He lowers his foot to the concrete, then slowly pulls back the hood and I see his matted hair, his sunken eyes, the dark patches of beard. I know that Wyte could employ more than one black man but I also know this guy isn’t one of them. I can smell him. I pocket Ca~nonita.
“Get your cart and get out of here,” I say.
“Yes, ma’am. You sure got the guns.”
He looks at Wyte for the first time, then back at me, then pulls the hood back up and follows his cart into the river. He’s ankle deep when he gets to it. He pulls it out by its front end, leaning back to use his weight. He gets it clear of the water and grabs the handles and looks back once at me then pushes hard into a wobbling walk-run as the lame cart starts veering again.
Wyte looks at me smugly. “Think about my proposal. Take all the time you need. You can use my condo in Maui for a week while you consider. Take your family. Or stay at my home in Mammoth-view of the Sherwins, sunny and light.”
“Nothing in Mexico?”
“I own a casita in Puerto Vallarta, but I’m very sorry, it’s occupied now. Close friends.”
I feel the weight of the Colt that I’ve got aimed at Wyte’s chest. Easy shot. It would make me and my family safer. But I can’t kill him when the scale in my soul says he doesn’t deserve to die.
“My answer is no.”
He cocks his head like a dog toward a distant bark. “No? But why?”
“I have enough bosses. I only do what I do for me. That’s my final answer.”
“I respect it.”
“Slowly take off your jacket and turn around.”
He does. It’s noticeably heavier in the pockets than it should be. He holds it in his left hand as he turns away from me. No back rig. His right hand is still empty and in the open. He looks over his shoulder at me.
I come up behind him, stepping loudly so he knows where I am.
“I have the diamonds,” I say.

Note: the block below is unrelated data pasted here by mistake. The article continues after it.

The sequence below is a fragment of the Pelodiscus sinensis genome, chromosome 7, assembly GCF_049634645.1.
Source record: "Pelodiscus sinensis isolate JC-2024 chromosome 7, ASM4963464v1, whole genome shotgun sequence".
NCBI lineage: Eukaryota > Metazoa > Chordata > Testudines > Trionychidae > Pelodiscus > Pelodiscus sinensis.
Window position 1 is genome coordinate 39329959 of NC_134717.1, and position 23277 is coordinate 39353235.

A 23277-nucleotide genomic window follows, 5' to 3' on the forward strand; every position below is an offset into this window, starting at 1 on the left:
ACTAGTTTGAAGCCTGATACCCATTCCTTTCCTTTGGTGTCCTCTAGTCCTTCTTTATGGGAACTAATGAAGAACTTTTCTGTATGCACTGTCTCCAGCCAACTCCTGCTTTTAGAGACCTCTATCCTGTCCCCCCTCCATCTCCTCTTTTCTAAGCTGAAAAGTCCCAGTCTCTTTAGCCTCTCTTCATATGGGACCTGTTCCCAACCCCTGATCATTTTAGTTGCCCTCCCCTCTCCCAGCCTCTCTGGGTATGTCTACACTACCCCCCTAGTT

“Jacket,” he says. “All three pockets. Forty-five grand takes up some space.”
“Throw the coat away from you, to your left.”
It lands on the channel bottom with a puff of dust. I keep the gun on Wyte as I step to it. The four-by-six manila clasp envelope in the left pocket is taut with used hundred-dollar bills. So is the envelope on the right. And the envelope in the buttoned inside pocket. Two go into my coat pocket and the other into the waistband of my jeans.
From my own jacket I take the twenty-carat parcel of near colorless SI2-clarity round-cut parking lot gravel and toss it on the ground up ahead of him where he can see it.
“You have my number,” he says, looking over his shoulder again.
“Stand right there until I make the railroad tracks.”
“I believe you’ll call me.”
“Believe what you want. Turn back around and stay that way.”
I climb the embankment and jog along the river. The graffiti on the concrete caissons glows softly in the darkness. The last I see of Guy he’s standing down there by the little trickle of the water.
I hop the tracks, cut through the side streets and head for my car, cradled in the night.
I’m just about to put the car key in the door when I hear the sound of a double-action revolver being cocked.
“Don’t move,” says the voice behind me. “Do not move. Do not turn around.”
“I’m LAPD, dumb-ass.”
“There’s a problem with your product, Suzanne. It’s the wrong kind of rock.”
I hear motion behind me then I feel cold steel against the back of my skull.
“To your knees, hands on the ground. Now.”
I do as he says. Rorke. I can smell him, that get-laid cologne he wears. The gun leaves my head. He quickly removes the bulky envelopes. I hear the rattle of a plastic bag.
“Look straight ahead. Do not move.”
The gun pokes the back of my head again. Rorke palms my ass. I feel the bag of money, looped over his wrist, nudging the back of my thigh.
I hear footsteps, long and padded, then nothing but the high-voltage thrum in the power lines and the cars out on First Street.